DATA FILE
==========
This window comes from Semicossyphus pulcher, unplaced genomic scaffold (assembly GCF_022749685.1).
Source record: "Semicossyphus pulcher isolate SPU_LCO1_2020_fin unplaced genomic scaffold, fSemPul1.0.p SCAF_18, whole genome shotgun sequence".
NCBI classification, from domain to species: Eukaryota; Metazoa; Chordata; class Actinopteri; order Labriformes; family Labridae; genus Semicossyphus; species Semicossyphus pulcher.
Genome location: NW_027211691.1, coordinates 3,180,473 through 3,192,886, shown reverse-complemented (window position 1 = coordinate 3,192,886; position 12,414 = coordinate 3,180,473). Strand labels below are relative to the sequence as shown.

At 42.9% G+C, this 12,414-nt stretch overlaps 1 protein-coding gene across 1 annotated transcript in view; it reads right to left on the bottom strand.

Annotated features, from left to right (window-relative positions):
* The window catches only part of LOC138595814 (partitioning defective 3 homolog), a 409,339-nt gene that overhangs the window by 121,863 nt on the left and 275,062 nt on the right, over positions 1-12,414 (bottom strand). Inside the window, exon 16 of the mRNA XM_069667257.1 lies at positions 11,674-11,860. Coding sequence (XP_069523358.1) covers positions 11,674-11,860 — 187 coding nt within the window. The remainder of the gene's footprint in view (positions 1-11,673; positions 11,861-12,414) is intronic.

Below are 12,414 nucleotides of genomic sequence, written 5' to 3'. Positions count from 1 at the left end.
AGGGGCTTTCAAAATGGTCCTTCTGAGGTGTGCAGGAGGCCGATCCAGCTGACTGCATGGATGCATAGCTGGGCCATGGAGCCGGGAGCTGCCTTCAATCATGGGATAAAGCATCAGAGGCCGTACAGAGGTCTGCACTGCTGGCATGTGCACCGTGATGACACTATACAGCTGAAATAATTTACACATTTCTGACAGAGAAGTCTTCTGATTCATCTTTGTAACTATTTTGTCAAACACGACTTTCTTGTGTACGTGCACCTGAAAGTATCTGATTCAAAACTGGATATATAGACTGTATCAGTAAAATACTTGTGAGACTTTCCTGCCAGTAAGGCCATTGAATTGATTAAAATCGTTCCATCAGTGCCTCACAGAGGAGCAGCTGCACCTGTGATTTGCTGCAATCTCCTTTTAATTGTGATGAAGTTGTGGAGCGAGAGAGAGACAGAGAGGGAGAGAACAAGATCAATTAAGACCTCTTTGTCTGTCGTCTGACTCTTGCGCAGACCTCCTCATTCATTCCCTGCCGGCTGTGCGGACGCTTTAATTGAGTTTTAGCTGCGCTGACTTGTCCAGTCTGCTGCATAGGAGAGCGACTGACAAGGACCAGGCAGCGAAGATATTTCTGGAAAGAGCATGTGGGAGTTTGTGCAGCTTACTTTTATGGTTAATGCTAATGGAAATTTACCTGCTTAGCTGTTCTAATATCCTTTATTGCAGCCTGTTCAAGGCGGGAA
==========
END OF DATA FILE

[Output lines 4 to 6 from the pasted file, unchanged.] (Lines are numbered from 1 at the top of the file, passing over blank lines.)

Genome location: NW_027211691.1, coordinates 3,180,473 through 3,192,886, shown reverse-complemented (window position 1 = coordinate 3,192,886; position 12,414 = coordinate 3,180,473). Strand labels below are relative to the sequence as shown.

At 42.9% G+C, this 12,414-nt stretch overlaps 1 protein-coding gene across 1 annotated transcript in view; it reads right to left on the bottom strand.

Annotated features, from left to right (window-relative positions):